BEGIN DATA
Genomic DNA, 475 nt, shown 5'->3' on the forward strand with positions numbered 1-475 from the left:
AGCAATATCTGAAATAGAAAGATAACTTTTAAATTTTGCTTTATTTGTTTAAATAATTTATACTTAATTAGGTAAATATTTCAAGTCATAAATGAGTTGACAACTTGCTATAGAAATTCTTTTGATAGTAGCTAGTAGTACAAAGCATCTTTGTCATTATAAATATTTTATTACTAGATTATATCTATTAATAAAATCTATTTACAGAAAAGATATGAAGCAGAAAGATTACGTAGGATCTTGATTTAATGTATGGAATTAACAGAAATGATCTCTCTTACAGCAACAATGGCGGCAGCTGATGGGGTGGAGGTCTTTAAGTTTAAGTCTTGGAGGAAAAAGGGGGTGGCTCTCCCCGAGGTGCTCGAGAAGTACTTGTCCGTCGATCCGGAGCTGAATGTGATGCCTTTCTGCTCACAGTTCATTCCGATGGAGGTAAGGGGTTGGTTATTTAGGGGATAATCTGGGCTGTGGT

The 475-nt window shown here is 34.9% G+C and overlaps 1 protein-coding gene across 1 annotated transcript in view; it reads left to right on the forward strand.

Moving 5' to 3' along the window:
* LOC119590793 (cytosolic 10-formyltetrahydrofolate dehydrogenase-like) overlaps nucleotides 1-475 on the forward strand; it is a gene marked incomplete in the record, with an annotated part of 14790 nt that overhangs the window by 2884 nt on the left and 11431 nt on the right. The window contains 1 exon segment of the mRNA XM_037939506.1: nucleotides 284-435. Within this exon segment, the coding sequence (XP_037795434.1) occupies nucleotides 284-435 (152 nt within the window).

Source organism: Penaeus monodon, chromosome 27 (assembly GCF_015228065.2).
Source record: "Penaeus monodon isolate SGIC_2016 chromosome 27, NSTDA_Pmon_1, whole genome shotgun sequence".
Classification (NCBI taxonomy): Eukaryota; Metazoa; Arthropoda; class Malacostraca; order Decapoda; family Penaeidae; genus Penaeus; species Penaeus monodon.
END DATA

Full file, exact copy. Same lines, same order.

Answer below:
Genomic DNA, 475 nt, shown 5'->3' on the forward strand with positions numbered 1-475 from the left:
AGCAATATCTGAAATAGAAAGATAACTTTTAAATTTTGCTTTATTTGTTTAAATAATTTATACTTAATTAGGTAAATATTTCAAGTCATAAATGAGTTGACAACTTGCTATAGAAATTCTTTTGATAGTAGCTAGTAGTACAAAGCATCTTTGTCATTATAAATATTTTATTACTAGATTATATCTATTAATAAAATCTATTTACAGAAAAGATATGAAGCAGAAAGATTACGTAGGATCTTGATTTAATGTATGGAATTAACAGAAATGATCTCTCTTACAGCAACAATGGCGGCAGCTGATGGGGTGGAGGTCTTTAAGTTTAAGTCTTGGAGGAAAAAGGGGGTGGCTCTCCCCGAGGTGCTCGAGAAGTACTTGTCCGTCGATCCGGAGCTGAATGTGATGCCTTTCTGCTCACAGTTCATTCCGATGGAGGTAAGGGGTTGGTTATTTAGGGGATAATCTGGGCTGTGGT

The 475-nt window shown here is 34.9% G+C and overlaps 1 protein-coding gene across 1 annotated transcript in view; it reads left to right on the forward strand.

Moving 5' to 3' along the window:
* LOC119590793 (cytosolic 10-formyltetrahydrofolate dehydrogenase-like) overlaps nucleotides 1-475 on the forward strand; it is a gene marked incomplete in the record, with an annotated part of 14790 nt that overhangs the window by 2884 nt on the left and 11431 nt on the right. The window contains 1 exon segment of the mRNA XM_037939506.1: nucleotides 284-435. Within this exon segment, the coding sequence (XP_037795434.1) occupies nucleotides 284-435 (152 nt within the window).

Source organism: Penaeus monodon, chromosome 27 (assembly GCF_015228065.2).
Source record: "Penaeus monodon isolate SGIC_2016 chromosome 27, NSTDA_Pmon_1, whole genome shotgun sequence".
Classification (NCBI taxonomy): Eukaryota; Metazoa; Arthropoda; class Malacostraca; order Decapoda; family Penaeidae; genus Penaeus; species Penaeus monodon.